Heat incentive unveiled, but questions remain

The government has issued proposals for a series of tariffs to incentivise the use of renewable heat. But key details are missing, such as how it will incentivise district heating.

Plans to pay households and businesses for generating heat from renewable sources were issued for consultation by the energy and climate change department (DECC) in February.1

The renewable heat incentive will, from April 2011, pay those who install equipment such as solar hot water heaters and biomass boilers a tariff per kilowatt hour of heat generated. These vary depending on technology and size (see table). But DECC says they should give a 12% rate of return over the tariff’s life (10-23 years, depending on technology) or 6% for solar thermal.

DECC has created the incentive to ensure the UK meets its target under the EU Renewable Energy Directive to obtain 15% of its energy from renewables in 2020. Currently, only 0.6% of the UK’s heat comes from renewables. This needs to rise to 12% by 2020. Achieving that would save 17 million tonnes of carbon dioxide a year, or 2.6% of UK emissions.

Householders and small and medium enterprises will be paid according to the amount of heat units they are expected to produce. This is because heat metering is not well established and so more expensive than electricity metering. Units will not be allowed that are larger than a building’s heat demand if it had adopted basic energy efficiency measures. DECC wants to avoid incentivising heat production in excess of need.

Larger installations will require meters. DECC says this will include biomass heat plants over 500kW peak capacity, ground-source heat pumps over 350kW and all plants injecting biomethane into the gas grid. The incentives will be periodically reviewed, from 2013.

The incentive has been in the making for 18 months (ENDS Report 402, pp 38-39), but it still contains many gaps.

DECC has not set tariffs for air-source heat pumps above 350kW, solar thermal equipment above 100kW or biogas combustion above 200kW. It says this is due to a lack of data on costs and asks consultees for any evidence they have.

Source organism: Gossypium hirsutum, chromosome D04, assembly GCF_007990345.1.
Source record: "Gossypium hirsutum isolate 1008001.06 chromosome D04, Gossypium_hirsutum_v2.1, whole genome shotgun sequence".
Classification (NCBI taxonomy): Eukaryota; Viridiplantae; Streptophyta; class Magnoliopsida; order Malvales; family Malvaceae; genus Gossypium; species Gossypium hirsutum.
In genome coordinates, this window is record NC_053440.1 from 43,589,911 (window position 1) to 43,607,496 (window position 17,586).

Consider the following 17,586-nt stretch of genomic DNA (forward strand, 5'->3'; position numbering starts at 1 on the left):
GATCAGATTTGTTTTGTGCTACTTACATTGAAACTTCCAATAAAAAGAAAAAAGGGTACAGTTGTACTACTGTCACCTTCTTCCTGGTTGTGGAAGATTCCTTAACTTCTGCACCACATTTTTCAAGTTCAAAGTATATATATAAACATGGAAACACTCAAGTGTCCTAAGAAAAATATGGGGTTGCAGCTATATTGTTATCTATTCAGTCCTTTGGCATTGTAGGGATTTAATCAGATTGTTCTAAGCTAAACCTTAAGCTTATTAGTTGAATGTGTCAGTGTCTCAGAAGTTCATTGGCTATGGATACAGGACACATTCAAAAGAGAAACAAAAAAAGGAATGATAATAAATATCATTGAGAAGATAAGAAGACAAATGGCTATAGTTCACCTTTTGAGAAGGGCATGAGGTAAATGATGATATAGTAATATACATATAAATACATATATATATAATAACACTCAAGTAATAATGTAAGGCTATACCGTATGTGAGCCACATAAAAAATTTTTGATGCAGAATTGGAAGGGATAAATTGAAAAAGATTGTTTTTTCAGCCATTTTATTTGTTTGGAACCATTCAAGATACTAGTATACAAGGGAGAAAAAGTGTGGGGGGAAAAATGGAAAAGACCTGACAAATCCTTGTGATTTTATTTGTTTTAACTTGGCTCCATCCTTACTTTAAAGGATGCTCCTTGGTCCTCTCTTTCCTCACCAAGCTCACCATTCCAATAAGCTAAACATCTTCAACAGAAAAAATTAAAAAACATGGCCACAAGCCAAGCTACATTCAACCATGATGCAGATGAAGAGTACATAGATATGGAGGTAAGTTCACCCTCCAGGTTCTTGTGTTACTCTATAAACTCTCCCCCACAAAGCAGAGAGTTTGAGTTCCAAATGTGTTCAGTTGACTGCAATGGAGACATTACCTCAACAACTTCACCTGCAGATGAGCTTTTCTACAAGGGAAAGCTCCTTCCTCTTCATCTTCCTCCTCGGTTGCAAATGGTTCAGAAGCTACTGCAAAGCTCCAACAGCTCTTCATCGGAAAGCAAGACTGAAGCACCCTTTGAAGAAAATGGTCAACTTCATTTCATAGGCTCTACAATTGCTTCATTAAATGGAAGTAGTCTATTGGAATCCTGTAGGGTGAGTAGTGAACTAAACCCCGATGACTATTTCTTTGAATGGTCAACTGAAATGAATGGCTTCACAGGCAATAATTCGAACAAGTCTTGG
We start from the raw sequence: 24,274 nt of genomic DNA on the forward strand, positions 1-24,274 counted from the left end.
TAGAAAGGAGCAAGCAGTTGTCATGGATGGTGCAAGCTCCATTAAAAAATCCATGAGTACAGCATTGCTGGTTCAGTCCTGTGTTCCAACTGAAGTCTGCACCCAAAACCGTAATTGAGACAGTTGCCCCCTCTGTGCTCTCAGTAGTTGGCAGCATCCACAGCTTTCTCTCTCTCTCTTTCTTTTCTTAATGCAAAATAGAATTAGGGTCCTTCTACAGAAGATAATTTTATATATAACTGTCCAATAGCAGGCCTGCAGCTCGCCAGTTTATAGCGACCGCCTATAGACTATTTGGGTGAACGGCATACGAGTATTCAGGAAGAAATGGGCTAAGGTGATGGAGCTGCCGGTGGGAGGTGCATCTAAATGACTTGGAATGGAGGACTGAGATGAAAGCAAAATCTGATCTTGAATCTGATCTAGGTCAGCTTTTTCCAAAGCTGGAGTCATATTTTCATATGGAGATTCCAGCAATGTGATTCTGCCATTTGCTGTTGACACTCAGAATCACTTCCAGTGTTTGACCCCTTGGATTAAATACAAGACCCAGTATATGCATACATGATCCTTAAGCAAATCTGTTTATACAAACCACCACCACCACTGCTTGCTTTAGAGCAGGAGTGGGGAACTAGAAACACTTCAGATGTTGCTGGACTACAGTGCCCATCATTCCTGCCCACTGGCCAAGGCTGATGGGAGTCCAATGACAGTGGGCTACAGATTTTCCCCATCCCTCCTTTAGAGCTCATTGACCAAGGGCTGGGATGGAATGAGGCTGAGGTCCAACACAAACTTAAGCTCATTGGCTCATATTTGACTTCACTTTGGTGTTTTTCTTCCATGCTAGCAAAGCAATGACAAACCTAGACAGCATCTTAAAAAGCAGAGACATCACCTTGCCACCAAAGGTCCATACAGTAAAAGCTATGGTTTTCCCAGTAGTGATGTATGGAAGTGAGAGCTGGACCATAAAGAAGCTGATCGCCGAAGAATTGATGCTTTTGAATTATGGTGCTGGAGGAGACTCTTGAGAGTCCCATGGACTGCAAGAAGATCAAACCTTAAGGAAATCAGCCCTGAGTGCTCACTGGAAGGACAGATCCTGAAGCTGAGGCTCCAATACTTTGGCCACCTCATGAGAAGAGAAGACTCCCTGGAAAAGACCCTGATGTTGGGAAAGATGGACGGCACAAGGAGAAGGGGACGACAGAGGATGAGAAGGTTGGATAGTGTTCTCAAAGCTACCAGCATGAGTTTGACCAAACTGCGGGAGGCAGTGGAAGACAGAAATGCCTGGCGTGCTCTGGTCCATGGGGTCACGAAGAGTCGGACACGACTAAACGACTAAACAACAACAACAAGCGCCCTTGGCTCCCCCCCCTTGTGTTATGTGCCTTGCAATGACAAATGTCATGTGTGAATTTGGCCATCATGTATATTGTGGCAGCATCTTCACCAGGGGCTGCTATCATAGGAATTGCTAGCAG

It also intended to provide an extra payment for firms installing district heating networks alongside boilers. However, it has not been able to ascertain costs and the consultation includes a call for evidence, which is surprising. Only last year, DECC published a report by consultants Pöyry that included cost estimates (ENDS Report 412, pp 12-13).

The government has also yet to decide how the incentive will be paid for. The Energy Act 2008 enables the government to introduce a levy on fossil fuel suppliers (ENDS Report 407, pp 52-53). But the consultation says energy companies have raised "potential practical problems [around] implementing a levy equitably, transparently and efficiently." The powers in the Energy Act "could make its enforcement and administration complex and… potentially costly". A further announcement will be made in the Budget.

Some of the consultation’s proposals are likely to draw criticism. The incentive for anaerobic digestion plants that inject biomethane into the gas grid will be 4p/kWh. This level has been set to provide an equal rate of return to the feed-in tariff for electricity generation from anaerobic digestion plants, DECC says. "We want to avoid a comparison between support levels… determining generators’ choices between electricity generation and biomethane injection," it adds.

This seems perverse, given that the CO2 savings achieved by biomethane injection are significantly higher than using biogas for electricity (ENDS Report 404, pp 30-33). It also suggests the rate of return for biomethane injection will be far below 12%. The electricity feed-in tariffs only give a rate of return of 5-8%.

DECC is likely to face further criticism for its decision to lower pollution limits for biomass boilers. The renewable energy strategy said boilers would not be allowed to emit more than 20 grams per gigajoule particulate matter and 50g/GJ nitrogen oxides (ENDS Report 413, pp 20-21).

Following discussion with boiler makers, it has decided to raise these limits to 30g/GJ and 150g/GJ respectively. The consultation’s impact assessment says the health impacts of this will cost £145m per year by 2020.2

The impact assessment also reveals the heat incentive will cost up to £4bn per year in 2020. This would give a cost of carbon saved of £237 per tonne - several times higher than the government’s shadow price of carbon. It will increase domestic gas bills by 12% and industrial bills by 20% by 2020.

The consultation runs until 26 April.

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